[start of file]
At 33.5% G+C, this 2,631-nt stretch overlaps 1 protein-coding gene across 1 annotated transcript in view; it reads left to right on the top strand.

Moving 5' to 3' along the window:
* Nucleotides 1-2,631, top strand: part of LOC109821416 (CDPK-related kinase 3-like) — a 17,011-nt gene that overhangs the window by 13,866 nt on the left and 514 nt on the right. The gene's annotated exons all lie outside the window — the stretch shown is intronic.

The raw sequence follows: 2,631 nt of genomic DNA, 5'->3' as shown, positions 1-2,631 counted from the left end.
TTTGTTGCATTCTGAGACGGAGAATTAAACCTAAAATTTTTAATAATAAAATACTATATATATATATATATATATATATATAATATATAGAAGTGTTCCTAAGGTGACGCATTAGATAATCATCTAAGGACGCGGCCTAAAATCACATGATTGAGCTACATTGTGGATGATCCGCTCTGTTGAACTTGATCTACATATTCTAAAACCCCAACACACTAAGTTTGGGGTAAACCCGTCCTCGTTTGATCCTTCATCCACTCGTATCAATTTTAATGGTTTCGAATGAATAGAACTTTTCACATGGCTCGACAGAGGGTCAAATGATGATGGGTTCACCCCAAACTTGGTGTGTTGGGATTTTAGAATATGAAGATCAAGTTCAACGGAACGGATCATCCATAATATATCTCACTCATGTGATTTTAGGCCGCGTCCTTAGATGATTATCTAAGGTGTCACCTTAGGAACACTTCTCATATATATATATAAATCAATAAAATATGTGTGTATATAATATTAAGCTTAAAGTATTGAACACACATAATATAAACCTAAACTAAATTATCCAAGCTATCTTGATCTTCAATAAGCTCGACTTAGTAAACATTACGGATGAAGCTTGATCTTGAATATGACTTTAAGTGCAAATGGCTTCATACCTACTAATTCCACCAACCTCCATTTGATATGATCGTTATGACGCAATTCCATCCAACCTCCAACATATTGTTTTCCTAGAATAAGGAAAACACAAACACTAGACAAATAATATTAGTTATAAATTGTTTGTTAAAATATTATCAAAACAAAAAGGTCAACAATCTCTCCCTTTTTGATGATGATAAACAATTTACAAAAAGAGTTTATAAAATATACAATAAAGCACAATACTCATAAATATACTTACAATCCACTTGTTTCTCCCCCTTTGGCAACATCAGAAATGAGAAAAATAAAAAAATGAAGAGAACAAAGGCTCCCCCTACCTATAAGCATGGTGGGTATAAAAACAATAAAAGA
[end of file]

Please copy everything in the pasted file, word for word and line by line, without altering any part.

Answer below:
At 33.5% G+C, this 2,631-nt stretch overlaps 1 protein-coding gene across 1 annotated transcript in view; it reads left to right on the top strand.

Moving 5' to 3' along the window:
* Nucleotides 1-2,631, top strand: part of LOC109821416 (CDPK-related kinase 3-like) — a 17,011-nt gene that overhangs the window by 13,866 nt on the left and 514 nt on the right. The gene's annotated exons all lie outside the window — the stretch shown is intronic.

The raw sequence follows: 2,631 nt of genomic DNA, 5'->3' as shown, positions 1-2,631 counted from the left end.
TTTGTTGCATTCTGAGACGGAGAATTAAACCTAAAATTTTTAATAATAAAATACTATATATATATATATATATATATATATAATATATAGAAGTGTTCCTAAGGTGACGCATTAGATAATCATCTAAGGACGCGGCCTAAAATCACATGATTGAGCTACATTGTGGATGATCCGCTCTGTTGAACTTGATCTACATATTCTAAAACCCCAACACACTAAGTTTGGGGTAAACCCGTCCTCGTTTGATCCTTCATCCACTCGTATCAATTTTAATGGTTTCGAATGAATAGAACTTTTCACATGGCTCGACAGAGGGTCAAATGATGATGGGTTCACCCCAAACTTGGTGTGTTGGGATTTTAGAATATGAAGATCAAGTTCAACGGAACGGATCATCCATAATATATCTCACTCATGTGATTTTAGGCCGCGTCCTTAGATGATTATCTAAGGTGTCACCTTAGGAACACTTCTCATATATATATATAAATCAATAAAATATGTGTGTATATAATATTAAGCTTAAAGTATTGAACACACATAATATAAACCTAAACTAAATTATCCAAGCTATCTTGATCTTCAATAAGCTCGACTTAGTAAACATTACGGATGAAGCTTGATCTTGAATATGACTTTAAGTGCAAATGGCTTCATACCTACTAATTCCACCAACCTCCATTTGATATGATCGTTATGACGCAATTCCATCCAACCTCCAACATATTGTTTTCCTAGAATAAGGAAAACACAAACACTAGACAAATAATATTAGTTATAAATTGTTTGTTAAAATATTATCAAAACAAAAAGGTCAACAATCTCTCCCTTTTTGATGATGATAAACAATTTACAAAAAGAGTTTATAAAATATACAATAAAGCACAATACTCATAAATATACTTACAATCCACTTGTTTCTCCCCCTTTGGCAACATCAGAAATGAGAAAAATAAAAAAATGAAGAGAACAAAGGCTCCCCCTACCTATAAGCATGGTGGGTATAAAAACAATAAAAGA